IMF: Despite Rising Debt, Nigeria’s Debt-to-GDP Ratio Low

  • Forecasts 2.5% growth for Nigeria in 2020

Nume Ekeghe

The International Monetary Fund (IMF) has said Nigeria’s debt-to-Gross Domestic Product (GDP) ratio, which currently stands at 28 per cent, is still below the average in Africa, despite the fact that the country’s debt level has risen.

It also reiterated that revenue-to-GDP ratio in the country remains low and urged the federal government to increase its drive to create more jobs and enhance fiscal consolidation.

IMF Senior Resident Representative and Mission Chief for Nigeria, Mr. Amine Mati, said this yesterday in Lagos at the public presentation of the ‘Fall 2019,’ a Regional Economic Outlook for Sub-Saharan Africa.

The Debt Management Office had recently revealed that out of Nigeria’s total debt profile of N25.7 trillion as of June 2019, external borrowing accounted for about 32 per cent while 68 per cent was from domestic borrowing.

But Mati noted that even though Nigeria’s debt has increased, the level was way below the average for the region.

“Even if we include the Central Bank of Nigeria’s overdraft and others, we are talking about a debt-to-GDP ratio that doesn’t go beyond 27 or 28 per cent to GDP, and that is including AMCON overdraft, etc,” he explained.

Commenting on the need for fiscal consolidation, he said: “For resource intensive countries and the non-resource intensive countries, one thing that is common is that when there is trade shock, they react. So, you lose revenue and debts go up. In most countries, you would see debt is about 50 per cent to GDP and has increased since 2016 in all cases.

“But what is new is that most of the countries are back on a sustainable path and most countries have plans to reduce debt through fiscal consolidation and have seemed to have stabilised.

“The three largest countries that are driving Sub Saharan growth are Angola, South Africa and Nigeria. Angola has a negative growth; South Africa has a growth below one per cent and Nigeria growing between 2 and 2.5 per cent, which is still on the negative per capita growth.
“Nigeria in the first three quarters, the numbers that came out was at 2.2 per cent and our forecast of 2.3 per cent for the year is still on track depending on how agriculture, ICT perform.

“But the average for the region, is 3.2 per cent. So, 3.2 per cent was in 2019, which is the same growth rate as 2018. Therefore, in 2020 for the region, we project 3.6 per cent.

“Nigeria is still on 2.3 per cent for 2019, but for 2020 we project a growth of 2.5 per cent. So, it is still not growing as fast as others for a variety of reasons, including some of the structural reforms and others but it is picking up.”
On what could affect Nigeria’s outlook, he said it would be mostly affected by external factors.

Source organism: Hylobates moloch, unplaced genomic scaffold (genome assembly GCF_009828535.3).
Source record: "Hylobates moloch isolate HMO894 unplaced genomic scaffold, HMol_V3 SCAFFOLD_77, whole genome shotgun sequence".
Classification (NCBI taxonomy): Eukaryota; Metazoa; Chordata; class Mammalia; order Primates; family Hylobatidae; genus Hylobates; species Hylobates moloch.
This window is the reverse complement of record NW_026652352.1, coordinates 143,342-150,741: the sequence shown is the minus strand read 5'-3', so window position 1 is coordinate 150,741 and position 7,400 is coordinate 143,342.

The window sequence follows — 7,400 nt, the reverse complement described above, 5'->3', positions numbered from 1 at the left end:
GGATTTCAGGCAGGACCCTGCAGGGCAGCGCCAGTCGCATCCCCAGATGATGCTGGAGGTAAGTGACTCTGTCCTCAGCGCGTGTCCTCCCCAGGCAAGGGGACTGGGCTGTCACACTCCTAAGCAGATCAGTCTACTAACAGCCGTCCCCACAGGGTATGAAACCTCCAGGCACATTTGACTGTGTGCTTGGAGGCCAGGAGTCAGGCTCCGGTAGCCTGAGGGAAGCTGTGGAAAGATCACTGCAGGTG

“We had a tightening of global markets at some point, which also reduced some flows and investments, but one I need to point out is the risk to global trade tensions. With trade tension between America and China, export growth of the region has gone down.

“And the volume of trade for the region as a whole and globally has gone down almost to zero. So whatever happens externally will also impact Africa. The demand is down but for countries like Nigeria, that depend on natural resources, lower demand for oil would impact on the price also,” he added.

In addition, he stressed the need for African countries to prioritise job creation, saying 20 million people would be joining the job market in sub Saharan Africa.

“And these are new jobs that need to be created through structural reforms and whatever reforms are being pursued.
“So far we have been able to create only 10 million jobs so we need to do more because 10 million new jobs need to be created going forward,” he stated.

On his part, the Managing Director, Financial Derivatives Company and a member of the President Buhari’s Economic Advisory Council, Mr. Bismarck Rewane, who also spoke at the forum, said: “We don’t have a debt crisis, we have a revenue problem but there are also other problems such as poverty, productivity. So, it is not if we have a debt or revenue problem. Also, what we use our revenue for is also important.

“So the government expenditure and the government investment multiplier are much lower than the private sector multiplier and the difference between the flow of wealth and the stock of wealth is a different story.

“The important thing is to be aware and doing nothing would have a major consequence. And I think we are in that stage of awareness and there is a sense of urgency and then there is action taking. There is a beaker of hope at the end of the tunnel.”